“Our leadership can help us navigate our way out of our current geopolitical challenges to a better future. I promise you this. But when I think of how little support we get to build our projects, our innovations, our structures and our communities, it scares me. … How much more do we have to prove ourselves?”
At this time, it’s important for governments to recognize the unique impacts that the virus has on girls and women—including gender-based violence—and take action to ensure their safety and well-being during lockdown.
“Suddenly, here we are, literally watching our own faces as we talk. It’s not just weird; it can be deeply triggering of personal and social traumas.”
Since the onset of COVID-19, both men and women have reported an increase in domestic responsibilities. The thing is: Women disagree.
What happens when PPE is treated as a “one-size-fits-all” proposition? And when the default is the body and experience of a cisgender male? Two recent news stories highlight the dangers.
A federal judge dealt a significant blow to the U.S. Women’s national team’s fight for equality on Friday. While the U.S. women’s team’s claim of unequal working conditions can go forward, a federal judge rejected the player’s claims of pay inequality.
Recently, there was hope that the digital, remote workplace—forced by COVID-19 pandemic—would make the problem of mansplaining, interrupting, credit-stealing and conversation-dominating a little better for women. News flash: It didn’t.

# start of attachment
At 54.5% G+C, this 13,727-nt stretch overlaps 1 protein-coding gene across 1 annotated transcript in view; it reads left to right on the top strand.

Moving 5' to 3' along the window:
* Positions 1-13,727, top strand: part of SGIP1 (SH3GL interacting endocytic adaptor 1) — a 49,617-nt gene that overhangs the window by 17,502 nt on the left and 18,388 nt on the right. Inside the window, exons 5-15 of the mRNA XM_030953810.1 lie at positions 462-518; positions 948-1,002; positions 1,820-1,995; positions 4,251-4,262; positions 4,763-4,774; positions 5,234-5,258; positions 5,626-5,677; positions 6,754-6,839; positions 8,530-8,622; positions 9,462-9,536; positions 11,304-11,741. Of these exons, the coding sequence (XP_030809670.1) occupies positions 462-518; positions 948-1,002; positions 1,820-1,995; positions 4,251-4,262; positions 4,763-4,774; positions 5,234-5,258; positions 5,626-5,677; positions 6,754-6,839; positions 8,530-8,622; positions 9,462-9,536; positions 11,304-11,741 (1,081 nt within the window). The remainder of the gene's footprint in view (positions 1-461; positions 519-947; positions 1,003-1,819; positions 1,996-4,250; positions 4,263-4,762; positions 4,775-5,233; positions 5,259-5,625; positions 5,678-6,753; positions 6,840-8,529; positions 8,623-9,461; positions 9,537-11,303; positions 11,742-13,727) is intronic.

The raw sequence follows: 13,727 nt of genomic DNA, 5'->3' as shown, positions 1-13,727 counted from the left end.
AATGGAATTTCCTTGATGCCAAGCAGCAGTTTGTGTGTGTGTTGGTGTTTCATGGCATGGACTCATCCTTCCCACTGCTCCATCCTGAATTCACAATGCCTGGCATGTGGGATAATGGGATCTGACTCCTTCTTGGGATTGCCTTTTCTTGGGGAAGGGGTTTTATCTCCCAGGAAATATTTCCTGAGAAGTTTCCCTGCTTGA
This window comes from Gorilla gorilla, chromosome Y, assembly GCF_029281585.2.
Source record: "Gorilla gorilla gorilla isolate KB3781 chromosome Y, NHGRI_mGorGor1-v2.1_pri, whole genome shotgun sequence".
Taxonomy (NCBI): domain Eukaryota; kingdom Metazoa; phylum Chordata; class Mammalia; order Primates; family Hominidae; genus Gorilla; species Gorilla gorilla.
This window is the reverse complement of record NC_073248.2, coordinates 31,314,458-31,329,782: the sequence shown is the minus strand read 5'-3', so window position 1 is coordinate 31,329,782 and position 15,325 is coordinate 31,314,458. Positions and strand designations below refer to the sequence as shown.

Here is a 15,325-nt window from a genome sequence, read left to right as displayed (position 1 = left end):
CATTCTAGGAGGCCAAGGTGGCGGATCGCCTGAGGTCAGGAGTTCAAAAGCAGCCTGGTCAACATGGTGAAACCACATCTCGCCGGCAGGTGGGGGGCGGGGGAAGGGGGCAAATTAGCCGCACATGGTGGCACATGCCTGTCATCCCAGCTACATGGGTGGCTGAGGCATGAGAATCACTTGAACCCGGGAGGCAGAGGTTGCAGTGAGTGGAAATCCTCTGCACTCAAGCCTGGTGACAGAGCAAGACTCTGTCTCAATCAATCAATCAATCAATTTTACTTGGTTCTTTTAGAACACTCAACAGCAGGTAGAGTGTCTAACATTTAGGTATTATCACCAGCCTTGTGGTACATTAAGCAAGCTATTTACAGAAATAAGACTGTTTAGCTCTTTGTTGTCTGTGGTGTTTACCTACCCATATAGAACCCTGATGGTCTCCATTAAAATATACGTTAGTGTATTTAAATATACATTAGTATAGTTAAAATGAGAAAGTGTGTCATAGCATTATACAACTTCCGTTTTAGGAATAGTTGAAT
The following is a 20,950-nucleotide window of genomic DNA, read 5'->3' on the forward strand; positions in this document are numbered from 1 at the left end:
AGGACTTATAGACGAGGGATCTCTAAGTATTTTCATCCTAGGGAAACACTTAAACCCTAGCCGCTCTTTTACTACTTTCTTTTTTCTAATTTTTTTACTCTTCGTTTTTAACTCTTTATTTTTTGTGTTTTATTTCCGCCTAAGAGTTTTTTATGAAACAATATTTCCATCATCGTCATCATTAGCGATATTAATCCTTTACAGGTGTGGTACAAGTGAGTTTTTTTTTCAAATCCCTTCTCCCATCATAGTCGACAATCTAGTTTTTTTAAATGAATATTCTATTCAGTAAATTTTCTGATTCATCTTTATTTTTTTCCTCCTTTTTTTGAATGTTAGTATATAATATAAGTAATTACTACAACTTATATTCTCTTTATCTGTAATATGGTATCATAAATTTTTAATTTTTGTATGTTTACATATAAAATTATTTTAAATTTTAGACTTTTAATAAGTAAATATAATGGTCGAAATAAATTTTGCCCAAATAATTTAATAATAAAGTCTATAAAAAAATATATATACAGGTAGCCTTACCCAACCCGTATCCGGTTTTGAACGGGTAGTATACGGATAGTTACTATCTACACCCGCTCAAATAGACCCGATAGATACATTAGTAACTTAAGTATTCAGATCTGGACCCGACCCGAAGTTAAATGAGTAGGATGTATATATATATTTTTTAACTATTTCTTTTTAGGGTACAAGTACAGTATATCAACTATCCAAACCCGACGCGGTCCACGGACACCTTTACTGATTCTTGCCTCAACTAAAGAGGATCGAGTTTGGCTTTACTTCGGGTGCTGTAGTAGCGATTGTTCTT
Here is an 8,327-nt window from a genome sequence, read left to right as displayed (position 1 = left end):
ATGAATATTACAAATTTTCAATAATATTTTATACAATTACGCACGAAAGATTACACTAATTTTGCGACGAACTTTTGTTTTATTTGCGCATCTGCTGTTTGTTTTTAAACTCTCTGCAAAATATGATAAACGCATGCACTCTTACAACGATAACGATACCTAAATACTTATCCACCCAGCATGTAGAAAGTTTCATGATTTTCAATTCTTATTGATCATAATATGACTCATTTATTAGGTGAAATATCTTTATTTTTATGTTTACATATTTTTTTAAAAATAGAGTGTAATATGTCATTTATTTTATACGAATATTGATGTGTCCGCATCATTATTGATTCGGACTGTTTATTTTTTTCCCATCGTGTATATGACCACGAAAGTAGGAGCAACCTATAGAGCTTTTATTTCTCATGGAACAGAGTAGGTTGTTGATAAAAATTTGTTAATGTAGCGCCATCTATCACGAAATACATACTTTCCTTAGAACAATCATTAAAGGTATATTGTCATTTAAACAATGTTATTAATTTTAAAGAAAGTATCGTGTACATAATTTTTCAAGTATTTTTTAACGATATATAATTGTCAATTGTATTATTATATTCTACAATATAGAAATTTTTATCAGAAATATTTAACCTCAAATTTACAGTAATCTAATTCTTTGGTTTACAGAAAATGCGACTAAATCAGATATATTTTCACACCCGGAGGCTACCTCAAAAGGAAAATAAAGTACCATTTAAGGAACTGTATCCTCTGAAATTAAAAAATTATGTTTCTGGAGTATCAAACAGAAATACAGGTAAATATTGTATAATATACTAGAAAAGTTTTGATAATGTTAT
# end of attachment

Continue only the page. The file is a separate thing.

Wearing a mask acknowledges that we are all human beings, and that it is in our DNA, regardless of gender, to care about each other. It is a national tragedy that we don’t have a president who can say and model this in a time of great need. But we can say it to each other—We can all step up and cover our faces.
The 2018 election delivered key points of progress that will shape the terrain that candidates are navigating in 2020 and beyond, and it left those of us committed to more equitable political institutions with a reminder that we have unfinished business left to address.
The number of women in police has remained stagnant over the last 20 years: 13 percent, with only 3 percent serving as police chiefs. Ivonne Roman proposed a solution: change the physical fitness test and its “arbitrary fitness standards.”